The IRS can have a long memory when it comes to rulings and decisions against taxpayers. Even with the seemingly all-purpose economic substance doctrine in its utility belt, the IRS sometimes dusts off old precedents to attack transactions. Revenue Ruling 80-239, 1980-2 C.B. 103, and Basic, Inc. v. United States, 549 F.2d 740 (Ct. Cl. 1977) are two anti-taxpayer authorities that targeted perceived abuses that are now largely obsolete. Nevertheless, the IRS may still invoke these precedents for support in totally different situations. Taxpayers should be aware of how the IRS might use [...]Read more
The IRS recently released the letter ruling (PLR 201503010) that was likely issued to Iron Mountain, a US multinational document storage company, on its conversion to a REIT. The taxpayer in the ruling proposed retaining its leases and ownership interests in warehouse-like buildings and racking structures therein in the corporation that would elect REIT status and moving its document storage activities into taxable REIT subsidiaries.
The letter ruling contained more than a dozen separate rulings, evincing the complexity of transitioning from a C corporation to a REIT, particularly when [...]Read more
The Federal Tax Group explores factors in the revived interest in the C corporation, including the potential reduction in the corporate tax rate, reduced pressure to distribute earnings and cash flow savings.
In the wake of the DOMA decision, this advisory discusses another recent Supreme Court ruling that dealt with the tax connection of the procedural issue of constitutional defenses to government action. In Horne v. Department of Agriculture, 2013 U.S. LEXIS 4357 (2013), the Court ruled that California raisin farmers did not have to pay to the Agriculture Department (USDA) an amount that an administrative law judge had ordered them to pay, and then sue for refund in the Tax Court. Rather, they could appeal the order and have their Fifth Amendment-taking claim considered, at least in the court appeal [...]Read more
LTR 201314002 has caused quite a buzz in the investment community. Stock pickers want to know how far the envelope can be pushed on the definition of a real estate investment trust. The ruling seemed to allow it to be pushed fairly far, to include racks in buildings where computer servers are stored, called data centers. However, two companies in somewhat similar businesses recently filed information with the SEC indicating that the IRS was closely examining whether their real estate should receive REIT treatment.
A domestic consolidated group headed by a parent is now in the business of [...]Read more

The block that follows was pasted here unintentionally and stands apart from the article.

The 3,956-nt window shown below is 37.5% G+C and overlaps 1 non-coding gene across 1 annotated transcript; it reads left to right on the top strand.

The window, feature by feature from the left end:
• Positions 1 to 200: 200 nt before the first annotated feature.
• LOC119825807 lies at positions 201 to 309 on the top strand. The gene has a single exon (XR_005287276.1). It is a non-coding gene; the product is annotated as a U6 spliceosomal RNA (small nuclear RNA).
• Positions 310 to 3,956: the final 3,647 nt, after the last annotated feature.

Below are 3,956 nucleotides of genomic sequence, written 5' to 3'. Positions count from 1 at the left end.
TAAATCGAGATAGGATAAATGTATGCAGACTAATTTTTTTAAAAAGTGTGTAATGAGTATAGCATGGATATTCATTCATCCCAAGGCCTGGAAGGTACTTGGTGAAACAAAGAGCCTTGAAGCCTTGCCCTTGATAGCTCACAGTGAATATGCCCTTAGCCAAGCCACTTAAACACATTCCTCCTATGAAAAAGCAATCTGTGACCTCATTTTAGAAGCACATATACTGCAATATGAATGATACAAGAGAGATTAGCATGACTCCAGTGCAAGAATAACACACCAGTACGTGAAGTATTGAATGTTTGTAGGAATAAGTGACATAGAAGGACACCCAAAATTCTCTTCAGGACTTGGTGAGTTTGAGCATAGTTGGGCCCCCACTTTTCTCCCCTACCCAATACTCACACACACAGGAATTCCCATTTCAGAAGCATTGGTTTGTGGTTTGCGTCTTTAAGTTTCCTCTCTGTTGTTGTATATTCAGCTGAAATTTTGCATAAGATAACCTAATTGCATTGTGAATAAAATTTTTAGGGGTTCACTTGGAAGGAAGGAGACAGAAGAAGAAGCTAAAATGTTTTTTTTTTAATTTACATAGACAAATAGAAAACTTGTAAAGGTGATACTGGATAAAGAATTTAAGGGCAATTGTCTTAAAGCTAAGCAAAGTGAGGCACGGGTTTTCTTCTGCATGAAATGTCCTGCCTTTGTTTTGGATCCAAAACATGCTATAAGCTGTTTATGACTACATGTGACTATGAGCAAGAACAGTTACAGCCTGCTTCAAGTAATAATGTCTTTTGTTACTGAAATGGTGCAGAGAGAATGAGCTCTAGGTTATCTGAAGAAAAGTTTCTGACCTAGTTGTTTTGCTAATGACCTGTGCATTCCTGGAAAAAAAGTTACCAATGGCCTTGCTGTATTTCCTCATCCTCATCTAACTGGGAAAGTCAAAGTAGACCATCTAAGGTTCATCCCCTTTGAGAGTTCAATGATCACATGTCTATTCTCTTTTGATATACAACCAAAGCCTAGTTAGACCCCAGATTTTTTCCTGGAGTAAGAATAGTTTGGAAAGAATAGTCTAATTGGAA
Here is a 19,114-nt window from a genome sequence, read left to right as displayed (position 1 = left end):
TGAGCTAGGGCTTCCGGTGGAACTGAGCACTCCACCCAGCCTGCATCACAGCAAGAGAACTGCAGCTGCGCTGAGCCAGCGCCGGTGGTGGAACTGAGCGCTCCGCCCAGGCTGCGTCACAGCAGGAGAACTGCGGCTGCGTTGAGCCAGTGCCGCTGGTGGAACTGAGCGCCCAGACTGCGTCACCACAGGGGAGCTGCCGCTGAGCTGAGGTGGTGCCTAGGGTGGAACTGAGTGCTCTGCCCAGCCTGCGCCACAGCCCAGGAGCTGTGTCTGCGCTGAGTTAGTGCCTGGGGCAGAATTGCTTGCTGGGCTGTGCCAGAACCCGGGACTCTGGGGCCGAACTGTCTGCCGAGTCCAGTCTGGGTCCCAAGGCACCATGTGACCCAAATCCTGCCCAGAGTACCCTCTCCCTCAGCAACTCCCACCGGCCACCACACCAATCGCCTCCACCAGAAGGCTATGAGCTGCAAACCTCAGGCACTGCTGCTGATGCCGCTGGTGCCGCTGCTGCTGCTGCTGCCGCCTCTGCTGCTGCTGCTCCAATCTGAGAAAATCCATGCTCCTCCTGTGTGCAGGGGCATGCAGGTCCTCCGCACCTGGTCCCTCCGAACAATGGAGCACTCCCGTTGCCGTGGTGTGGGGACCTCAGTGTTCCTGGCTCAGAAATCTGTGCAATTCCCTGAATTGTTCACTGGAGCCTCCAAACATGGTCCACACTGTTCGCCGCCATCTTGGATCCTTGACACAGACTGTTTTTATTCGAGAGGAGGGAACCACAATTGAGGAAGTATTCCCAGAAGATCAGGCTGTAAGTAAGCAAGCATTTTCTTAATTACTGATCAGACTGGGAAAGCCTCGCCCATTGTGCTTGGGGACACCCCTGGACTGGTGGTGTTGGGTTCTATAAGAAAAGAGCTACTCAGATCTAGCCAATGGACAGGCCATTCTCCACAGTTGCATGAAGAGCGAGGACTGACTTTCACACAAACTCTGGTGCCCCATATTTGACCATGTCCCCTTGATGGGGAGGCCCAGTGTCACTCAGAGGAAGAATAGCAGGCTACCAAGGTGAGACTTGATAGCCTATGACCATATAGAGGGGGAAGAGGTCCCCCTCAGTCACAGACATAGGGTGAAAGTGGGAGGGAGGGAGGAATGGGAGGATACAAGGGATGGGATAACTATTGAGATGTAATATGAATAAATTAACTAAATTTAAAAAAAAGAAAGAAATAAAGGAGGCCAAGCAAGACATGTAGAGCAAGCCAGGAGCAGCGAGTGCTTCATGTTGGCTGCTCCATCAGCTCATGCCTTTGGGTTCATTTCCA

This advisory discusses United States v. Gary Woods, 471 Fed. Appx. 320 (5th Cir. 2012), affirming per curiam, 794 F. Supp. 2d 714 (WD Tex. 2011), which will be reviewed by the Supreme Court under its writ of certiorari issued at the request of the United States on March 25, 2013.
On Feb. 11, 2013, a regular Tax Court opinion was issued in a case that the opinion said was of first impression, ruling against Bank of New York Mellon (BNY). 140 T.C. No. 2. BNY had engaged in a cross-border transaction called STARS that KPMG created around 2000 in cooperation with the foreign bank Barclays. Barclays desired to obtain UK tax credits and deductions that required making an investment in a UK trust in conjunction with investments by a U.S. bank. The benefit for the U.S. bank was to be receipt as a loan of Barclays’ investment of $1.5 billion in the trust, with a very reduced [...]Read more
In the late 20th century, the IRS made a combination of unrelated decisions resulting in a proliferation of upstream C reorganizations. This advisory discusses how the ease with which an upstream C reorganization can occur can cause problems.
LPCiminelli Interests, Inc. v. United States, 110 AFTR 2d 2012-6631 (W.D. N.Y. 2012) ruled that a consolidated group did not have to amend its returns to assert that a subsidiary became worthless before the year the IRS claimed it was worthless. This ruling confirms the general rule that taxpayers have no obligation to amend a previously filed return. It also illustrates the pitfalls of dealing with broken subsidiaries, and the wisdom of sometimes doing nothing.
Facts. The common parent of the group owned a subsidiary that went out of business several years before the 2004 year for which the IRS [...]Read more
All global banks currently being audited by the IRS, which have engaged in cross-border withholding planning for clients, should take careful notice of AM 2012-009.
This GLAM explains to IRS LB&I how to assess foreign affiliates of domestic banks that did not withhold tax on foreign stock borrowing and back-to-back swaps, in reliance on Notice 97-66. The basic advice is to assert the economic substance doctrine. Fortunately, the advice applies only to transactions prior to the partial codification of the doctrine in 2010, which happened to coincide with legislation fixing the Notice 97-66 [...]Read more